We’ll be bringing up updates of some of the event. In the mean time bookings for GMAF19 can be still be made online for the following events:
Follow the link here:
The third Greater Manchester Archaeology Festival will take place in June 2019 from the 20th to the 23rd. As before, there will be a variety of free events hosted by Greater Manchester Archaeology Federation members across the city region, from talks and walks to conferences and excavations.
We will be posting the details of the first events soon. If you want to suggest an event please get in touch by emailing Penny Dargin-Makin at email@example.com
With the success of Greater Manchester Archaeology 2018 now behind us (with over 160 people attending and the unveiling of Greater Manchester’s first identified piece of rock art), we can announce that next year’s GMAD19 will be on Saturday 30th November 2019.
In the meantime as an early Christmas present we are releasing another 10 Greater Manchester’s Past Revealed booklets (volumes 7 to 16) for free download. These include three hall sites (Newton, Radcliffe, Timperley), three industrial urban landscapes (Angel Meadow, Clayton, and Greengate), the historic village of Cheadle, the elite landscape of Dunham Massey, Ashbury’s engineering works in Openshaw, and the Gin Pit colliery near Tyldesley. You can find these on the ‘Publications’ page of this blog site. Enjoy!
Booking for this year’s Greater Manchester Archaeology Day, on Saturday 24th November in the Peel Hall at the University Salford, is now open. There’ll be talks on Roman roads, castles, medieval furnaces and granges, New Bailey Prison, Angel Meadow, and more, plus society stalls and exhibitions.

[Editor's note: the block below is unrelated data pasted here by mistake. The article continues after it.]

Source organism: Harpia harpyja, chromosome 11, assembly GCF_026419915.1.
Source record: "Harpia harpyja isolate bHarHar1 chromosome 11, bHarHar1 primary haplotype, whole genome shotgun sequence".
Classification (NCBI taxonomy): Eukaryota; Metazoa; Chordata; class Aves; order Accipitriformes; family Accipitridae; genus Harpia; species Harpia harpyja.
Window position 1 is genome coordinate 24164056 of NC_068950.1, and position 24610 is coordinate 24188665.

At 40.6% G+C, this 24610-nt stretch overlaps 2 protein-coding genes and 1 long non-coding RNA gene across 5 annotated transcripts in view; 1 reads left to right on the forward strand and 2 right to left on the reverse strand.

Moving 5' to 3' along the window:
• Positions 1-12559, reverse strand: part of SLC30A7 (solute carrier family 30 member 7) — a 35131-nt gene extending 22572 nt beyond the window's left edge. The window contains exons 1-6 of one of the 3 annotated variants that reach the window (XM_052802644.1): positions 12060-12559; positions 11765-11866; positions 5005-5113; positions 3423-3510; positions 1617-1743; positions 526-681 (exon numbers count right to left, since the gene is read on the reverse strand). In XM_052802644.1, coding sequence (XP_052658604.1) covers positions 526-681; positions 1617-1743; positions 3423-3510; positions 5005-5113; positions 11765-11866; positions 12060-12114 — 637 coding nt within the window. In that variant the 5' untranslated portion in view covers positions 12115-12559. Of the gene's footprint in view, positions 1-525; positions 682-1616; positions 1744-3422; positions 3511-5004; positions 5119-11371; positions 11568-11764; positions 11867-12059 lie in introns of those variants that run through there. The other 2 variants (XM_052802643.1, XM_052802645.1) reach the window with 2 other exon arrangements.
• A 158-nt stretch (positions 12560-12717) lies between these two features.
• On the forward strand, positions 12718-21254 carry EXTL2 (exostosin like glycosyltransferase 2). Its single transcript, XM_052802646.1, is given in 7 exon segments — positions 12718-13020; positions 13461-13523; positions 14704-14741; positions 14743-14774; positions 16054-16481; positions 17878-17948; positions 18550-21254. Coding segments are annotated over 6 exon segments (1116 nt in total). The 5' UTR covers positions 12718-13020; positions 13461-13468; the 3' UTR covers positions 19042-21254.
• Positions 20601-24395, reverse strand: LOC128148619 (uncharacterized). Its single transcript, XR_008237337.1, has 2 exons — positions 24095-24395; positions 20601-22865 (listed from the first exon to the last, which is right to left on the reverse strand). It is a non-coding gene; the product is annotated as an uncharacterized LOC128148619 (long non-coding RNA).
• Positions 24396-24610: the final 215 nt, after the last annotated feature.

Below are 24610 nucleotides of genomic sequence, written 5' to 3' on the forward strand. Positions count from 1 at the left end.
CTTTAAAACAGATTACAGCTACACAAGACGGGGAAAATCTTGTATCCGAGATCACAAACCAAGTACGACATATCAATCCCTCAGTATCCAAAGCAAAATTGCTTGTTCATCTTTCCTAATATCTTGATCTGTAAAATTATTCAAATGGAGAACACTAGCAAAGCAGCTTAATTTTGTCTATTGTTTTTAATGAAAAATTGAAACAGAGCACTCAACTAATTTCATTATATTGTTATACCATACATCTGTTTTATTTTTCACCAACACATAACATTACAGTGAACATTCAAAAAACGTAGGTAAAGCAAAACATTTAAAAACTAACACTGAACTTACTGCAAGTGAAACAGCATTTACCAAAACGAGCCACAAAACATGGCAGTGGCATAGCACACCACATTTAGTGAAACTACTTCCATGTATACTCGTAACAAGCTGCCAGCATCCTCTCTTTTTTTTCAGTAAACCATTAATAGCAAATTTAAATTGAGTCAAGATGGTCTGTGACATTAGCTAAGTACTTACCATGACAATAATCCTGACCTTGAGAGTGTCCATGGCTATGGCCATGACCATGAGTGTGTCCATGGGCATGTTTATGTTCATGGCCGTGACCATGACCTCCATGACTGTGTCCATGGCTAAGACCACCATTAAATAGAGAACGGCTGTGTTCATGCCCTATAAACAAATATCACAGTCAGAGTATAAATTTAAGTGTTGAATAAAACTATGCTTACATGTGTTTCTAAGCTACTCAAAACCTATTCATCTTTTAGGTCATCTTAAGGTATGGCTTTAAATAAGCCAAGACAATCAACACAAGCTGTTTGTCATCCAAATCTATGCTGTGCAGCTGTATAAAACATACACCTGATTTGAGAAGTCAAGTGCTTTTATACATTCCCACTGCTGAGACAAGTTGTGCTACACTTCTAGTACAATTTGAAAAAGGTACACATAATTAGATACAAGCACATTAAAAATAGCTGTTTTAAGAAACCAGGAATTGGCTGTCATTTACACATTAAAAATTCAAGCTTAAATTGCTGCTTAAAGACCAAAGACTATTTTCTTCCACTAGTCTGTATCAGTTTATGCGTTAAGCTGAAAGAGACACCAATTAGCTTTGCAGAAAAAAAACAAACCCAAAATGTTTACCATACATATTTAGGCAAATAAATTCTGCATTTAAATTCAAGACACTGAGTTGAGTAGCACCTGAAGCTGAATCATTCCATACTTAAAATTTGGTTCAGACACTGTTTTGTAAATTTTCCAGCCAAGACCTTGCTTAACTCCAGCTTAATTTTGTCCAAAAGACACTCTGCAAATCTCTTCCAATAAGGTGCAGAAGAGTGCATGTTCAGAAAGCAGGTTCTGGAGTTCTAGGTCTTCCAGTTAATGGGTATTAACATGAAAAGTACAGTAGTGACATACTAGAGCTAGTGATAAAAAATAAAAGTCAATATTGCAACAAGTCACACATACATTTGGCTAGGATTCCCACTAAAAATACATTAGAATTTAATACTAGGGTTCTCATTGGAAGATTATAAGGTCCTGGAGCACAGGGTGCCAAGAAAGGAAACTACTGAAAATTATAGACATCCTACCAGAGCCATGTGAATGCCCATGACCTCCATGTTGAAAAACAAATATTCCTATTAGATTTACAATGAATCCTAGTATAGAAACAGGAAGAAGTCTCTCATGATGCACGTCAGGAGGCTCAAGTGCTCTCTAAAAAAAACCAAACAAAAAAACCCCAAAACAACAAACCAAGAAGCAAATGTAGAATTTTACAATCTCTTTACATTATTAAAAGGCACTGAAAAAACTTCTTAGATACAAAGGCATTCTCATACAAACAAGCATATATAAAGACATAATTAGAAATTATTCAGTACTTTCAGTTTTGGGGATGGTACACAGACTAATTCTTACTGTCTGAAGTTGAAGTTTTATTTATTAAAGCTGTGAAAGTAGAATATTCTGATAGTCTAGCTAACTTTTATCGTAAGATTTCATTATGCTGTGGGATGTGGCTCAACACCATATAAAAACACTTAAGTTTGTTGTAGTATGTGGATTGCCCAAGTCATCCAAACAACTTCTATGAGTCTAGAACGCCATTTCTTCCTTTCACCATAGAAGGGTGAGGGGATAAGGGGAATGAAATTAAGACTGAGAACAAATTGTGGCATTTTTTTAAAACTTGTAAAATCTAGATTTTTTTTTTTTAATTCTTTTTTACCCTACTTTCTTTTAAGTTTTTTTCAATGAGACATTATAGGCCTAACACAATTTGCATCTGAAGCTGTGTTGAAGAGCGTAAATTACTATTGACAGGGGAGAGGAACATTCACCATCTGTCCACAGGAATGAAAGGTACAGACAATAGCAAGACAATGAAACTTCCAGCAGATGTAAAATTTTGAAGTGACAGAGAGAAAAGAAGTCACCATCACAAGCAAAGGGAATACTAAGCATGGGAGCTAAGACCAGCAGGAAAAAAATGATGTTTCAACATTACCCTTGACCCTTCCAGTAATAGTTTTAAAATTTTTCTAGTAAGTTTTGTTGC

Come along and talk to professionals and volunteers about Greater Manchester’s shared heritage and how you can help uncover the past. The online link is here:
As part of the 10th anniversary of the founding of the Greater Manchester Archaeology Federation we are making freely available to download all the GMAF newsletters. This encompasses 15 issues spanning 2009 to 2017. These can be found on a dedicated page of this blog site (see above). We shall also be adding future issues of the newsletter as they become available.
A browse through the pages of the GMAF newsletter captures many of the exciting finds and important projects undertaken by community groups across Greater Manchester over the last decade – from uncovering Mesolithic campsites and Roman tombstones to exploring moated halls and textile mills. These pages also record the changing environment within which archaeology is undertaken, from the ever changing planning guidance to the fall and rise of archaeology departments and units.
A constant has been the enthusiasm of local individuals for exploring and promoting the past. We have lost some significant individuals in the last ten years (Ben Edwards, John Hearle, Fed Broadhurst and Brian Grimsditch), but their legacy of enthusiasm and determination to open the past to everyone lives on in the work of our local societies and groups. We are sure that the next ten years will be full of equally important discoveries enabled by equally enthusiastic individuals.